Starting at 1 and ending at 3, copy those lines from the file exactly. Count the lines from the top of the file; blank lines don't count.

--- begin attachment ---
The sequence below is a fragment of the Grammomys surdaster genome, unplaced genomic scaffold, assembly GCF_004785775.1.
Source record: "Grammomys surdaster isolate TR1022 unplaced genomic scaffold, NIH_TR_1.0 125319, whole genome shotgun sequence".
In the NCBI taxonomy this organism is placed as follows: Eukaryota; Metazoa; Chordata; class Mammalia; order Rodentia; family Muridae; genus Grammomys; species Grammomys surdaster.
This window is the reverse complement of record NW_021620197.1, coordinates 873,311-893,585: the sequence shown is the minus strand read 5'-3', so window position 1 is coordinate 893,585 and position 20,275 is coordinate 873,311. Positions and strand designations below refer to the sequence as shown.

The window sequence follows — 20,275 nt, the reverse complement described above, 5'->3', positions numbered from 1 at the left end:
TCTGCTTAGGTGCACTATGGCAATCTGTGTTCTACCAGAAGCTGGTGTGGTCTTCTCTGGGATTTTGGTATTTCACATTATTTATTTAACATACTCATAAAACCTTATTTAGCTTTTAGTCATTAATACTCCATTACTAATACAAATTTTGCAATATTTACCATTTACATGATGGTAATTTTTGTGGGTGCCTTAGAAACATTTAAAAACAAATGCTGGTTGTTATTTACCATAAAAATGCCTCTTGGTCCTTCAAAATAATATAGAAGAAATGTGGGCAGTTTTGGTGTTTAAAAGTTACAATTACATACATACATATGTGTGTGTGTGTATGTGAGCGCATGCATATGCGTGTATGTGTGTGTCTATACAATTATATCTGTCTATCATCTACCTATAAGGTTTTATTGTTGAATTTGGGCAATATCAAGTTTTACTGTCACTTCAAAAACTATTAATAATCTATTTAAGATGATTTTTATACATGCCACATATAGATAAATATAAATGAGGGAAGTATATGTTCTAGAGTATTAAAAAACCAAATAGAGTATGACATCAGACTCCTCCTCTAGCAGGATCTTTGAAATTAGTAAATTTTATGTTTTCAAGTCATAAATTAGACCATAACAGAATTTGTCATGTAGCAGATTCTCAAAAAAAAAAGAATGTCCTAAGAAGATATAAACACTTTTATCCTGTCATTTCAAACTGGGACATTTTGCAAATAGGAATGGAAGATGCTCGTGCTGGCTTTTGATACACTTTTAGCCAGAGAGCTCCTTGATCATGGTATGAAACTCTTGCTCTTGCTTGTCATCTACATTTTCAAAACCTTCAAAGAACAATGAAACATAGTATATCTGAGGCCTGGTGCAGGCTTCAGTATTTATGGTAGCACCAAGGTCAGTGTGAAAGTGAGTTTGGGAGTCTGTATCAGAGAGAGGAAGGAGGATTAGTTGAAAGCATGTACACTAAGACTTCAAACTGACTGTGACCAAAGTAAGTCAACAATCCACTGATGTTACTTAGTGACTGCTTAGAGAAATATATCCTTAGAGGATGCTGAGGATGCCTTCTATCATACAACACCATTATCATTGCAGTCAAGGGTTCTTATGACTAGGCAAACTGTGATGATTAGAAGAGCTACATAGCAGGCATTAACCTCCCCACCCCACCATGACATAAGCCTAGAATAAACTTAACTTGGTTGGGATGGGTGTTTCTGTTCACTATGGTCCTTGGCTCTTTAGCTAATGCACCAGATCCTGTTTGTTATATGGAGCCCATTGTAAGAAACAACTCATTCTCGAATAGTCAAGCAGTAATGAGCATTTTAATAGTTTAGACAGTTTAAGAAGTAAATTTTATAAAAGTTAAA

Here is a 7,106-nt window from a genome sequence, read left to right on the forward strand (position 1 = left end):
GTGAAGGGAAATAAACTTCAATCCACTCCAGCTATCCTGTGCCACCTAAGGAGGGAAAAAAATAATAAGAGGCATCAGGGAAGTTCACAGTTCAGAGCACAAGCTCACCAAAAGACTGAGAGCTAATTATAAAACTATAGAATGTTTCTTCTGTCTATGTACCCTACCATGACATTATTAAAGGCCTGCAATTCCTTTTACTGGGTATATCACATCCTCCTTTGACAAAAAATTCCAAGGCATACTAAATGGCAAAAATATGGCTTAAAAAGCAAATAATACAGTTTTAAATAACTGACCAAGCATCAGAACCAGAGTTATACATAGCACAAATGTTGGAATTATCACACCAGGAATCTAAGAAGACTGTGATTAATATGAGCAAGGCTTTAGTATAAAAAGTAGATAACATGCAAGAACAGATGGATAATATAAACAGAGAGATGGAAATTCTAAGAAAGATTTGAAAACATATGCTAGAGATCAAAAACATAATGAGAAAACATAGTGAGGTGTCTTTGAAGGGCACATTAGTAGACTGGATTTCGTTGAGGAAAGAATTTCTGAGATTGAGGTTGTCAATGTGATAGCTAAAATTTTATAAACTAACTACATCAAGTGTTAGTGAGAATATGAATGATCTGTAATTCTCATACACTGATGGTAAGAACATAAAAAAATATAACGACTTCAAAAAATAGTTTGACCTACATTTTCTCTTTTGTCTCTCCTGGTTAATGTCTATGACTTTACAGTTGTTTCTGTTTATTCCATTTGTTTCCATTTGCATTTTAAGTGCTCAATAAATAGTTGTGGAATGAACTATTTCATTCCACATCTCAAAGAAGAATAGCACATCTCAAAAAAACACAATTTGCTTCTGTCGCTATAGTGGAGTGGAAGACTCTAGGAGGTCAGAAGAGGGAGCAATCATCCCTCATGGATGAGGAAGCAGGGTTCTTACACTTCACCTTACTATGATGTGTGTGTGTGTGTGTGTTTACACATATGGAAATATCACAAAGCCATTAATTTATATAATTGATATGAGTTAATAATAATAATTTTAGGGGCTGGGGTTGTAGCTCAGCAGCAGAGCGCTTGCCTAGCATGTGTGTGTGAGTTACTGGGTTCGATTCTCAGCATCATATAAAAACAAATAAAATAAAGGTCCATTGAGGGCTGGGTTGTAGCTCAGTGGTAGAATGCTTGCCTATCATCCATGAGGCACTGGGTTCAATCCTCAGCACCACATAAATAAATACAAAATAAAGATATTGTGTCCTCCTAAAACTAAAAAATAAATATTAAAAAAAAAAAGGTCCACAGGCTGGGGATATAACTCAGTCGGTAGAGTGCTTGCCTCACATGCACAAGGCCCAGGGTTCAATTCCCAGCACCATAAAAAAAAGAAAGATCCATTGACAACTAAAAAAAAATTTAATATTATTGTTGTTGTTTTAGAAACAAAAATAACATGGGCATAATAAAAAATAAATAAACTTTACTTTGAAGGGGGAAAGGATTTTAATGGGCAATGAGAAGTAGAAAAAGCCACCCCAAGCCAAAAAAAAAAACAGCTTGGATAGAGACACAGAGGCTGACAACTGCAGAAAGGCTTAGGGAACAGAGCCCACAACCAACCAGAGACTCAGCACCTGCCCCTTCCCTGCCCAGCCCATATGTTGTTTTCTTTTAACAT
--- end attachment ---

The sequence below is a fragment of the Grammomys surdaster genome, unplaced genomic scaffold, assembly GCF_004785775.1.
Source record: "Grammomys surdaster isolate TR1022 unplaced genomic scaffold, NIH_TR_1.0 125319, whole genome shotgun sequence".
In the NCBI taxonomy this organism is placed as follows: Eukaryota; Metazoa; Chordata; class Mammalia; order Rodentia; family Muridae; genus Grammomys; species Grammomys surdaster.